Therapeutic
market for
diabetes

Diabetes Mellitus

Type 1 diabetes mellitus is a chronic, life-altering form of diabetes mellitus that results from autoimmune destruction of insulin-producing beta cells of the pancreas, resulting in a reduction and eventually in complete cessation of endogenous (one's own) insulin production. It can be induced by a combination of factors, including genetics, environment, and exposure to certain immune triggers. The cause is not yet fully understood, but significant recent advances have been made and the Vaccine represents a potentially significant advance in the management and treatment of the condition.

T1DM has to date been treated by insulin therapy, where the amount of insulin administered is estimated against expected needs to control blood sugar levels. This is expensive, cumbersome and results in poor outcomes for the patients. Recently, western markets have seen an increased use of pump therapy in T1DM particularly in the US, whereas other developed markets are lagging, and multiple daily insulin injections are still the mode of treatment. None is able to provide continuous normal blood sugar, which is the ultimate goal in diabetes sufferers. A treatment that enables a reduction in or elimination of the need for insulin therapy in the management of the condition is, in the view of the Board, expected to be highly attractive both from patient and health economic perspectives.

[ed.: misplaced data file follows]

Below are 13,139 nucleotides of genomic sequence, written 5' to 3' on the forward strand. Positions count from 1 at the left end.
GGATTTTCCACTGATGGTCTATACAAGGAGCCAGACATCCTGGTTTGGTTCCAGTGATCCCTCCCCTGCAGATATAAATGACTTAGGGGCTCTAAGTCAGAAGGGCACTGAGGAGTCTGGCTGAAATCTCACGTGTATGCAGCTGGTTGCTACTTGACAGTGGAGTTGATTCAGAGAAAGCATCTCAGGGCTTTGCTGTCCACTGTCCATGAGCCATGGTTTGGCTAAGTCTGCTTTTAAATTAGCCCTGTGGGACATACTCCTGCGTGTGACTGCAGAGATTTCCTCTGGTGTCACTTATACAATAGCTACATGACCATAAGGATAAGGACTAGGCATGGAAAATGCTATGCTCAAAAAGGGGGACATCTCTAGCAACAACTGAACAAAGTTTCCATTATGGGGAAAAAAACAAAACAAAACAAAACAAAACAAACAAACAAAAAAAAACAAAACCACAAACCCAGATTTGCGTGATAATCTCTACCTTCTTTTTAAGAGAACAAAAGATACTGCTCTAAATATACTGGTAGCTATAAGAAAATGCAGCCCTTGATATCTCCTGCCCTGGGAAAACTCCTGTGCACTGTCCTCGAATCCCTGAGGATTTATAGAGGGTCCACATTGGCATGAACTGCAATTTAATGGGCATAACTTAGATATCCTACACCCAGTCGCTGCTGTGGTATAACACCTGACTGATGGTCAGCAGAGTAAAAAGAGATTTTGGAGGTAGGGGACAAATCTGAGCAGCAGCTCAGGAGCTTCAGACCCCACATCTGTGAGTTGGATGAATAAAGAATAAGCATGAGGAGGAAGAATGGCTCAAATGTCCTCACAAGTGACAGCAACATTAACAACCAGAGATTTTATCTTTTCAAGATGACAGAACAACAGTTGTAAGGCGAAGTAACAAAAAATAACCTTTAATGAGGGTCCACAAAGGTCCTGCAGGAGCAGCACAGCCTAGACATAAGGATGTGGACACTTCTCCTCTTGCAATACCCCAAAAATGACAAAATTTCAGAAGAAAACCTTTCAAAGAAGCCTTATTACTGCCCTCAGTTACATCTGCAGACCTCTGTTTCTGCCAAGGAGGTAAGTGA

Various attempts at developing immunotherapeutic management of T1DM have been attempted in the past, including:

  • Immunosuppressive drugs
  • Steroid therapy
  • Stem Cells

Many of these approaches have been unsuccessful. However, the Company now proposes a new approach to treating this condition that is expected to revolutionise the lives of millions of T1DM patients in the future. DMNoMore founder, Dr Tihamer Orban, is a world-leader in the field of the immunological mechanisms underlying T1DM.

Pharmaceutical companies are fully aware of the potential of an immunological approach to preventing diabetes and realise the major unmet need. Pharmaceutical companies have invested and committed to invest over $1bn to date on licensing deals for product development and clinical studies. Most of the on-going studies use monoclonal antibodies that non-selectively suppress T cells to target the small and elusive subset of T cells attacking beta cells in the pancreas. These drugs are not specific to diabetes, and suppress large segments of the immune system, and long-term use may cause serious side effects. The Vaccine, in the view of the Board, potentially is a ground-breaking innovation that is based on in-depth knowledge of the T1DM disease process, utilising immunomodulation rather than immunosuppression.

The Technology

It is the Board's intention that the Vaccine will be designed to function by boosting the natural balance of the immune system to re-establish immune health. The Vaccine will address the underlying immunological challenge thereby arresting the self-destruction of pancreatic insulin producing cells and preserving insulin self-production.